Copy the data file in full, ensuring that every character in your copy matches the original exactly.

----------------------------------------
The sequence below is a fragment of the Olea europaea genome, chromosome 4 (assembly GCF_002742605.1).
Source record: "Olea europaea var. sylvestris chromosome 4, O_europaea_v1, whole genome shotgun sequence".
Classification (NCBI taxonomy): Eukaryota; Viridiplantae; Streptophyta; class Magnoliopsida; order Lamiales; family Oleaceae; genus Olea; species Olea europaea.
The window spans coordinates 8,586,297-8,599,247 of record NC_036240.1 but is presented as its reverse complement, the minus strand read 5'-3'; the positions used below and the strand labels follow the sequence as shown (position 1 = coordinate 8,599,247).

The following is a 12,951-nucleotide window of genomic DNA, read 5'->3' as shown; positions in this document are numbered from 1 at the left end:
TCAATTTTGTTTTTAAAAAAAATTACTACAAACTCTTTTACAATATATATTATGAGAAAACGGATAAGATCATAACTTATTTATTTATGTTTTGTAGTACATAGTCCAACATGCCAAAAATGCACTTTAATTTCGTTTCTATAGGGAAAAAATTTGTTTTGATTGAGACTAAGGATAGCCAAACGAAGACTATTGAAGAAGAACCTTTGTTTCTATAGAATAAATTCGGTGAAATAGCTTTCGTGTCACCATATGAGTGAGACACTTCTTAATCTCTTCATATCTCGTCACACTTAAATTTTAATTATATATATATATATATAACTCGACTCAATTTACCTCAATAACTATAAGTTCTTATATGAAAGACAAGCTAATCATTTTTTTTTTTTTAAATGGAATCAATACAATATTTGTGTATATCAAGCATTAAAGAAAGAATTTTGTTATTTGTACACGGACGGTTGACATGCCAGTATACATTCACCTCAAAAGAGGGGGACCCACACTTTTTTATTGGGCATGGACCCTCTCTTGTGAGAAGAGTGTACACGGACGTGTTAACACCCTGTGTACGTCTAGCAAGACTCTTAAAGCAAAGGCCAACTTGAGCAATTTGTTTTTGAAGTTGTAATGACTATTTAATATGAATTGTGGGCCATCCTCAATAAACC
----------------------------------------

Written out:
The sequence below is a fragment of the Olea europaea genome, chromosome 4 (assembly GCF_002742605.1).
Source record: "Olea europaea var. sylvestris chromosome 4, O_europaea_v1, whole genome shotgun sequence".
Classification (NCBI taxonomy): Eukaryota; Viridiplantae; Streptophyta; class Magnoliopsida; order Lamiales; family Oleaceae; genus Olea; species Olea europaea.
The window spans coordinates 8,586,297-8,599,247 of record NC_036240.1 but is presented as its reverse complement, the minus strand read 5'-3'; the positions used below and the strand labels follow the sequence as shown (position 1 = coordinate 8,599,247).

The following is a 12,951-nucleotide window of genomic DNA, read 5'->3' as shown; positions in this document are numbered from 1 at the left end:
TCAATTTTGTTTTTAAAAAAAATTACTACAAACTCTTTTACAATATATATTATGAGAAAACGGATAAGATCATAACTTATTTATTTATGTTTTGTAGTACATAGTCCAACATGCCAAAAATGCACTTTAATTTCGTTTCTATAGGGAAAAAATTTGTTTTGATTGAGACTAAGGATAGCCAAACGAAGACTATTGAAGAAGAACCTTTGTTTCTATAGAATAAATTCGGTGAAATAGCTTTCGTGTCACCATATGAGTGAGACACTTCTTAATCTCTTCATATCTCGTCACACTTAAATTTTAATTATATATATATATATATAACTCGACTCAATTTACCTCAATAACTATAAGTTCTTATATGAAAGACAAGCTAATCATTTTTTTTTTTTTAAATGGAATCAATACAATATTTGTGTATATCAAGCATTAAAGAAAGAATTTTGTTATTTGTACACGGACGGTTGACATGCCAGTATACATTCACCTCAAAAGAGGGGGACCCACACTTTTTTATTGGGCATGGACCCTCTCTTGTGAGAAGAGTGTACACGGACGTGTTAACACCCTGTGTACGTCTAGCAAGACTCTTAAAGCAAAGGCCAACTTGAGCAATTTGTTTTTGAAGTTGTAATGACTATTTAATATGAATTGTGGGCCATCCTCAATAAACC